USPS readies business portal

'By collecting all this information on one centralized database, our operations managers get a profile of the mail coming in to them and when.'

'Larry Goodman

(GCN Photo by Dan Gross)

Postal Service officials don't measure the documentation business mailers send them by thickness in inches, but in how many feet high the records stand.

USPS receives a mountain of such paper each month and stores it in warehouses across the country, taking resources to sort and manage it.

To handle the data, the Postal Service will implement phase two of the PostalOne system to replace piles of documents with terabytes of data. The USPS Board of Governors last month approved $54.1 million for phase two.

The initiative will let business mailers send documentation over the Internet and allow postal employees to verify the information more easily. It also will simplify the collection and evaluation of business mail data.

'We are trying to provide a single portal where business mailers can send information electronically and provide visibility to their mailings,' said Larry Goodman, manager of the
Postal Service's business customer support systems.

Business mail makes up more than 70 percent of the Postal Service's volume and brings in about $100 million a day in revenue.

With more than 50 percent of its revenue coming from business mailers, USPS officials said it is important to improve its antiquated system, called Permit.

Permit runs Cobol software written by Postal Service employees. It resides on a VAX Alpha mainframe from Digital Equipment Corp., later acquired by Compaq Computer Corp.

Each of the 2,600 post offices accepting bulk business mail has similar unconnected systems.
'The lack of communication between the systems causes huge problems,' Goodman said. 'Mailers have to establish a mailing permit and a bank account in each location. We also have trouble supporting the system.'

Collecting and evaluating accounting data each month was difficult and time-consuming as well, he said.

PostalOne's first phase piloted the technology and set up the infrastructure for a national rollout at a cost of $10.1 million, Goodman said. It was open to the 71 largest postal customer sites nationwide and focused only on standard and periodic mailers'two of the most common types of business mail. Phase two will expand PostalOne to all business mailers and let businesses pay for their shipments electronically by 2005.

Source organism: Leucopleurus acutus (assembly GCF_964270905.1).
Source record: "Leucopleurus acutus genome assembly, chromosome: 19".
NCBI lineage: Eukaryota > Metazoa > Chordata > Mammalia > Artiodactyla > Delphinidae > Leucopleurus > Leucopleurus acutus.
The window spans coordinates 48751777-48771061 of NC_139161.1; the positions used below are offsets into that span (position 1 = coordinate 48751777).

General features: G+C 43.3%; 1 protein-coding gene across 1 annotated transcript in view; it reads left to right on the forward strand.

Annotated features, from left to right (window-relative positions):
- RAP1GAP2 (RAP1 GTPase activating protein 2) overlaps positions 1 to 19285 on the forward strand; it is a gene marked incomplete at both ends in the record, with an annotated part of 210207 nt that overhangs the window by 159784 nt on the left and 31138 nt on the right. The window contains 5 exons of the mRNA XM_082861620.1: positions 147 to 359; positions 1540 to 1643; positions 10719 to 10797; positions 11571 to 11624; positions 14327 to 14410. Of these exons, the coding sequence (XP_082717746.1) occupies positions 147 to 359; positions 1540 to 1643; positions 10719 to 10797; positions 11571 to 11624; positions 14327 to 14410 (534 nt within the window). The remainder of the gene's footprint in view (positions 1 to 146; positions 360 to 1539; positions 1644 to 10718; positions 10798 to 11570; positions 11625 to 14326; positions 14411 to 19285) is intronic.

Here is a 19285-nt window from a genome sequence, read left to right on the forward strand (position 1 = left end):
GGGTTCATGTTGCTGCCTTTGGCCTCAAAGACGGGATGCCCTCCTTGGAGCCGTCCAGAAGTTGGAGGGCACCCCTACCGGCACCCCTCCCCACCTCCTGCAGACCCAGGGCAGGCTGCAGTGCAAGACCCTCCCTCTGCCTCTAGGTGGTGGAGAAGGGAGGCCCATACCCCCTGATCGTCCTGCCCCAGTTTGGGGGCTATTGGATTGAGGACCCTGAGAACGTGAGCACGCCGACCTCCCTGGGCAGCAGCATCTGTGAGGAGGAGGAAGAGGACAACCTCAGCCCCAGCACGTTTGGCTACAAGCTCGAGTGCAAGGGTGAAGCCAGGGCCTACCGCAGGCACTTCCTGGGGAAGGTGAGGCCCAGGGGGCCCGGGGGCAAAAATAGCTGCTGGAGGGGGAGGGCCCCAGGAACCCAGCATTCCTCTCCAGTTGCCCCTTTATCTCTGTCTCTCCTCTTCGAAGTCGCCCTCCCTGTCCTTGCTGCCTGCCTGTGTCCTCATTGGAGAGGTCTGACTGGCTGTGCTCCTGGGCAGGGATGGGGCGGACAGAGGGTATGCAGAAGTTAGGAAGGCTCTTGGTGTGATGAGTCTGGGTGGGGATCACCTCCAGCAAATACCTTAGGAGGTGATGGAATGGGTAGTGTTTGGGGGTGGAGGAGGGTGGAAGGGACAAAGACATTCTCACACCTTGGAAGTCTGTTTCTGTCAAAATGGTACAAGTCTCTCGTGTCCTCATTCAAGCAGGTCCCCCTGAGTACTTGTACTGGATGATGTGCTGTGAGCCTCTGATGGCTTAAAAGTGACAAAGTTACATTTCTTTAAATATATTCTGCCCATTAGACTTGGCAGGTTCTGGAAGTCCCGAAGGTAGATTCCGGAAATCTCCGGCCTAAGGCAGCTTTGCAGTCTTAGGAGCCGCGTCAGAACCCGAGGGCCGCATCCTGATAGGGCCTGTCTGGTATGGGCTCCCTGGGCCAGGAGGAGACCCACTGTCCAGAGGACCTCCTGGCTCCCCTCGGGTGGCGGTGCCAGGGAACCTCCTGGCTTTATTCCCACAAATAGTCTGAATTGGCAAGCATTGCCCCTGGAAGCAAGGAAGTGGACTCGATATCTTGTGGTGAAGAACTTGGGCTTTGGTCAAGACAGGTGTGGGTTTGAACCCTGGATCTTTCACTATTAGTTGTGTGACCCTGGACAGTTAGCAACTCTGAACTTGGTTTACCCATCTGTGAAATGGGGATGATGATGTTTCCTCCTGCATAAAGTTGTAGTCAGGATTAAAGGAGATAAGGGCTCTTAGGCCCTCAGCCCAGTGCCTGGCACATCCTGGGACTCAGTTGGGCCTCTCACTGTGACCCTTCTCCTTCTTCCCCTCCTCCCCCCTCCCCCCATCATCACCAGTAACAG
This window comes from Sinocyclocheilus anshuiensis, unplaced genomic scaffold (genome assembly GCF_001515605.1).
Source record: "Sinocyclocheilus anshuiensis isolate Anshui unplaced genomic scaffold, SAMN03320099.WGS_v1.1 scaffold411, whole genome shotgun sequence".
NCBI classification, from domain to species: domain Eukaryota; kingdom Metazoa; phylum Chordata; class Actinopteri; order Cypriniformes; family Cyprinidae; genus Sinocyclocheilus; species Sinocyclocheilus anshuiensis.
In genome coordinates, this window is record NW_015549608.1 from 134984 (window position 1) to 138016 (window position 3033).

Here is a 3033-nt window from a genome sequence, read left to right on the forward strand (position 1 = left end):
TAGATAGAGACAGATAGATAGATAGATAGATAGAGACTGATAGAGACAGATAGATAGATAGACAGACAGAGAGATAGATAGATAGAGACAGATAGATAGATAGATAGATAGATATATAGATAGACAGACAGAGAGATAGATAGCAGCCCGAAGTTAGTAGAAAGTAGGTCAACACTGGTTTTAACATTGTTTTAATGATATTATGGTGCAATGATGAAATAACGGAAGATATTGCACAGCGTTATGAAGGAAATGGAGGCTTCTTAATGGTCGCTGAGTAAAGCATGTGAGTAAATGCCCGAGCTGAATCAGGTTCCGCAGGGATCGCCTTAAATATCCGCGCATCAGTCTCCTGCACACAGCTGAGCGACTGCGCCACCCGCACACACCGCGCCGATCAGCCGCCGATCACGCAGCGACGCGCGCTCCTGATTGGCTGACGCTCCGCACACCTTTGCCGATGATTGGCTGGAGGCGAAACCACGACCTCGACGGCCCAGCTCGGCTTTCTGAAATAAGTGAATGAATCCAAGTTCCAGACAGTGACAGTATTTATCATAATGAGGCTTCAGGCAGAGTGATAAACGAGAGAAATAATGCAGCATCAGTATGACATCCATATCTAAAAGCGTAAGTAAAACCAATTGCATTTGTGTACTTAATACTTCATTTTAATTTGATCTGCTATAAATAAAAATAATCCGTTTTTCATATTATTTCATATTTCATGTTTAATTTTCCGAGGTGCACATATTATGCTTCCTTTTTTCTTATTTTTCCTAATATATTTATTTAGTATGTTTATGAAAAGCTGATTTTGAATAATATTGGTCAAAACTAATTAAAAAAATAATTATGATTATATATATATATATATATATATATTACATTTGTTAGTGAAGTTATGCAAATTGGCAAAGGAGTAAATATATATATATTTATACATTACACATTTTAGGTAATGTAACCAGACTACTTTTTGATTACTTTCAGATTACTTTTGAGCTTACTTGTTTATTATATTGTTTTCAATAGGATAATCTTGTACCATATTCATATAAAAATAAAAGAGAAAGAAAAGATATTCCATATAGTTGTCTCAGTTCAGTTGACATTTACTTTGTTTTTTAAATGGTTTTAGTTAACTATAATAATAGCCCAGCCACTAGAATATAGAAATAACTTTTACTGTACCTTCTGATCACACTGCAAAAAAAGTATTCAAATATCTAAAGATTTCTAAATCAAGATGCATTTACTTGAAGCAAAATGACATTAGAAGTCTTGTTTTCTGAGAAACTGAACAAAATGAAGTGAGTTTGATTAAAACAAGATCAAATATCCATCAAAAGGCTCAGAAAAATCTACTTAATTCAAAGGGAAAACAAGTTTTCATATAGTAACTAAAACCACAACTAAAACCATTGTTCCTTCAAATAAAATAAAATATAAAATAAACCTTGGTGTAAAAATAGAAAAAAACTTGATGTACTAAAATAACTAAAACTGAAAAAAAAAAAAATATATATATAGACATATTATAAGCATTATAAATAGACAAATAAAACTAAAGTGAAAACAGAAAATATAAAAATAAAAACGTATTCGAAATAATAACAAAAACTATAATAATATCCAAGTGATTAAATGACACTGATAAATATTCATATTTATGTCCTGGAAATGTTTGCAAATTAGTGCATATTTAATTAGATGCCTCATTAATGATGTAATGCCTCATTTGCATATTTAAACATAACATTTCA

Vendors submit documentation via a Web browser that runs a Java applet written in-house by USPS programmers. The applet controls how the file is sent through the vendor's Internet service provider and executes some basic editing on the data, Goodman said. Files also are compressed and secured using 128-bit Secure Sockets Layer encryption.

The average vendor file is a few megabytes but can be as large as 100M, Goodman said.

The system's back end is at an Egan, Minn., postal facility. It comprises a variety of Sun Microsystems servers running Solaris. The data is kept on an Oracle8i database, and the systems are connected over the agency's WAN.

'By collecting all this information on one centralized database, our operations managers get a profile of the mail coming in to them and when,' Goodman said. 'They will be able to allocate resources better for large business mailings. And the vendors will be able to see the status of their shipments and make sure their information is correct.'

Acceptance clerks at post offices also will check vendor information on the USPS intranet with an application created in Cold Fusion.

Just one account

Once the payment part comes online, business mailers will pay for services at postal locations across the country from one account.

'We are opening the door for any mailer to electronically exchange information with us,' Goodman said. 'Our current system has made it difficult for us to keep up with changing business needs that come in a digital environment. Clearly, this is a new environment with a lot of benefits for us and our customers.'

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